For those 98 members of the ad-hoc group that aren’t yet members of the inclusive framework, there are no commitments, Towers said. “And that’s the way it should be. Such countries are participating in the ad-hoc group by choice, and establishing mandatory requirements might cause them to not sign the MLI.”
Towers predicted many countries will adopt the BEPS Action 2 hybrid treaty provision and the Action 7 PE changes, but “it won’t be universal. For example, the U.S. and possibly the U.K. might not adopt the PE changes.”
Chamberlain said BEPS Actions 2 and 7 “are much more complicated and controversial, so I am very interested in seeing what they come up with on those.”
Bill Dodwell, a London-based tax partner at Deloitte and leader of its U.K. tax policy group, said Action 7 is a revision of an existing standard, “which I think means in practice that countries will take different positions in solving the underlying issues.”
Dodwell told Bloomberg BNA some countries “will want the new wording in full. Some just part of it. And others will get to the desired outcome by using new transfer pricing approaches and the PPT test.”
The MLI will include an optional provision on mandatory binding arbitration of double-tax disputes, or mutual agreement procedure (MAP) cases.
Towers said that provision should recommend the last-best-offer approach to resolving MAP disputes.
Last-best-offer “has worked very well in the US-Canada context,” Chamberlain said. “Knowing that they will have to offer a reasonable position in order to possibly be selected by the arbitrator has made both countries less aggressive, and ultimately more able to reach agreement even without going to arbitration.”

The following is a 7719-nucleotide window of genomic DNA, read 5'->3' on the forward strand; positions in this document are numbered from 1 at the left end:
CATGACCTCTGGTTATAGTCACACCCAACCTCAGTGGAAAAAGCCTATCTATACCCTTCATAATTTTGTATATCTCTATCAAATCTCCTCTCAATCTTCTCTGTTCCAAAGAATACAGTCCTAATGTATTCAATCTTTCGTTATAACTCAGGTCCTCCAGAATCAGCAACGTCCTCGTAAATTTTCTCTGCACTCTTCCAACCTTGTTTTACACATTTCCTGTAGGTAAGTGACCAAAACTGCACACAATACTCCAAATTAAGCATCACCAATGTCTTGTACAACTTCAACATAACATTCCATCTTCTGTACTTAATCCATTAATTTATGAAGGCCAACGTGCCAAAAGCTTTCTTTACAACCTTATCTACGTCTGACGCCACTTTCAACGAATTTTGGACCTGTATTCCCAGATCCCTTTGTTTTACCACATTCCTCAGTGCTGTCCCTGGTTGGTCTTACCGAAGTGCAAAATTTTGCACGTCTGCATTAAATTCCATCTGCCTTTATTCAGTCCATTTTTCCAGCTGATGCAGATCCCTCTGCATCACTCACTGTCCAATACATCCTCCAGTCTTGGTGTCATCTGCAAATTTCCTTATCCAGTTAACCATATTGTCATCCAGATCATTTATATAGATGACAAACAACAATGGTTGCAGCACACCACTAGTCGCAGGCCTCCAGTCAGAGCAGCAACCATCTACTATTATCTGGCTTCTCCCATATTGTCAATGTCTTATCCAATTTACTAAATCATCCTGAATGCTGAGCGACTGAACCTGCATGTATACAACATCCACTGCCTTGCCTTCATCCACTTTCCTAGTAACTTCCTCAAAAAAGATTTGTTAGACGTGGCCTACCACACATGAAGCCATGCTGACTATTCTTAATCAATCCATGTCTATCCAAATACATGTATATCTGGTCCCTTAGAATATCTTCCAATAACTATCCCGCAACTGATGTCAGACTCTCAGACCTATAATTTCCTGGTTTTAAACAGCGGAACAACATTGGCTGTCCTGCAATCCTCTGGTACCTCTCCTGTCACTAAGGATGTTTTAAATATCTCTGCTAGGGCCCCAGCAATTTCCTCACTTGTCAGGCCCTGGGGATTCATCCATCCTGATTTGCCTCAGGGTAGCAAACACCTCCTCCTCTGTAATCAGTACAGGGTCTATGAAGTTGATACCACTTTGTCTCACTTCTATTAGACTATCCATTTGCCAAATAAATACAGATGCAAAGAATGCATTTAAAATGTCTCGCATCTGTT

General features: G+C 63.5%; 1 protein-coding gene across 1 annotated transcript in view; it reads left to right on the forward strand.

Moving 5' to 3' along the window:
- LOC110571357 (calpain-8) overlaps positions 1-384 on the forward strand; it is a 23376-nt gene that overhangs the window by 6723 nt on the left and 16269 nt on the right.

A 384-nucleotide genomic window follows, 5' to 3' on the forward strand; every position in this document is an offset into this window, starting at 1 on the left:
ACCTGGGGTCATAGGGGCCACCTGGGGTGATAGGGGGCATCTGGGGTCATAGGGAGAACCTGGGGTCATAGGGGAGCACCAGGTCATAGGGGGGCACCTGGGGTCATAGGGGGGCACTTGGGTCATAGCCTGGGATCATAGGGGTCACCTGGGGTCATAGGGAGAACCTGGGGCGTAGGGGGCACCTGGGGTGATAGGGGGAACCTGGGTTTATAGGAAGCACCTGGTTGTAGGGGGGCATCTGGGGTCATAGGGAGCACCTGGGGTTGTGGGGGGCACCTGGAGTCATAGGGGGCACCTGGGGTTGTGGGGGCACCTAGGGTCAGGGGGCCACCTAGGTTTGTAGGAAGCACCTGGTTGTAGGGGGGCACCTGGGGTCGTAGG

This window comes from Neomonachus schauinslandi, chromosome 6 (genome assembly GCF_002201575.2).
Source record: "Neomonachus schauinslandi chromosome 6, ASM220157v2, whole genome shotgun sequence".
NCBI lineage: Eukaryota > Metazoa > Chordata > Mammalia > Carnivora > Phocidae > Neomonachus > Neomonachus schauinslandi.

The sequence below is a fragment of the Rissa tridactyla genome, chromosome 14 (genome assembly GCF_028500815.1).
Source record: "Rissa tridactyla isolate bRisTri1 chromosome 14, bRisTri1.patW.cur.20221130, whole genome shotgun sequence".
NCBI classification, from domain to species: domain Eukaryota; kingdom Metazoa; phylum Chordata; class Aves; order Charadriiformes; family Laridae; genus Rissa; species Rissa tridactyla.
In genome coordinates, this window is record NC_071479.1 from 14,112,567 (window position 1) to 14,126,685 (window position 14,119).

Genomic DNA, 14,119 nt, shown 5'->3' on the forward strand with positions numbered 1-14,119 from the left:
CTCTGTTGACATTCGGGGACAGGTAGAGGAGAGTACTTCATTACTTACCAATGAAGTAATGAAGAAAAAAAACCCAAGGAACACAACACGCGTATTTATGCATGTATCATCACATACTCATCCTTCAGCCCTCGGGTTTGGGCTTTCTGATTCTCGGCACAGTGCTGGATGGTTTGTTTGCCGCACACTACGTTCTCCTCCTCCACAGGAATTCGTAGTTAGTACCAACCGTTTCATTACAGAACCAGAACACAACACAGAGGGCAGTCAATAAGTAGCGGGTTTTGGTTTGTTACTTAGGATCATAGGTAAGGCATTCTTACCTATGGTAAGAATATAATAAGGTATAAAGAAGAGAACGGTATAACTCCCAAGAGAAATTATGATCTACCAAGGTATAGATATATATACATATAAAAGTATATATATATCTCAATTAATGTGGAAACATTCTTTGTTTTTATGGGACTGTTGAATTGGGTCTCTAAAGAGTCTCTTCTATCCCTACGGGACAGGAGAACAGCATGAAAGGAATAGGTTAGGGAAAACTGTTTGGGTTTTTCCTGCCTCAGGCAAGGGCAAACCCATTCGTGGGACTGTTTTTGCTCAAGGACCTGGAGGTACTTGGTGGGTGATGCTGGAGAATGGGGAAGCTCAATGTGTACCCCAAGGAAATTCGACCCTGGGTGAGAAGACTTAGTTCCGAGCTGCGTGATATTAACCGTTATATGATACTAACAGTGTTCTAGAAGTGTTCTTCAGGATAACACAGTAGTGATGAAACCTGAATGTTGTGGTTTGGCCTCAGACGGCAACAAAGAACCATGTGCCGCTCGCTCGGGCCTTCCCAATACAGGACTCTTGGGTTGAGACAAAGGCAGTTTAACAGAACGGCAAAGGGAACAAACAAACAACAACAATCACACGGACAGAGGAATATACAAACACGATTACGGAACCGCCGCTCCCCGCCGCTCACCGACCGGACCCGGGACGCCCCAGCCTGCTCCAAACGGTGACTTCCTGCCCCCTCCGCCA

Bennett said the MLI arbitration provision, like the existing OECD model provision, should make it possible for treaty partners to use the last-best-offer approach, “but it should not make that the exclusive approach. Countries currently take different views of the desirability of using that approach, and countries’ preferences may also change over time.”
Paul Morton, head of group tax at RELX Group in London, told Bloomberg BNA it might be best to allow contracting states “to employ whichever mechanism they prefer. Perhaps this would remove one of the many reasons why some states are not currently supportive of mandatory binding arbitration.”
Practitioners said the MLI should give a country the option of applying an MLI provision on a treaty-by-treaty basis, rather than applying the MLI provision to all of a country’s bilateral tax treaties.
“There can be a number of reasons why a country would be willing, or want, to make a particular change with some treaty partners and not others, and that flexibility should be allowed” said Bennett.
Morton said the option of applying an MLI provision on a treaty-by-treaty basis “might facilitate a greater degree of reciprocity.”
“I believe that level of optionality will be available,” Towers said. “It will be interesting to see how the MLI deals with the issue of asymmetrical treaty obligations.”
Dodwell said “I think that countries signing the MLI will list their technical reservations which means the positions they are prepared to accept.” Thus, only if other signatories agree on the same approach will the bilateral tax treaty be overridden.
“I don’t know whether it will be possible to have asynchronous positions but I think it would be quite unlikely,” Dodwell said. “I also don’t know whether countries can say they choose this provision with countries A-G and a different position with other countries. The last time I had a discussion on these points, both were still up in the air.”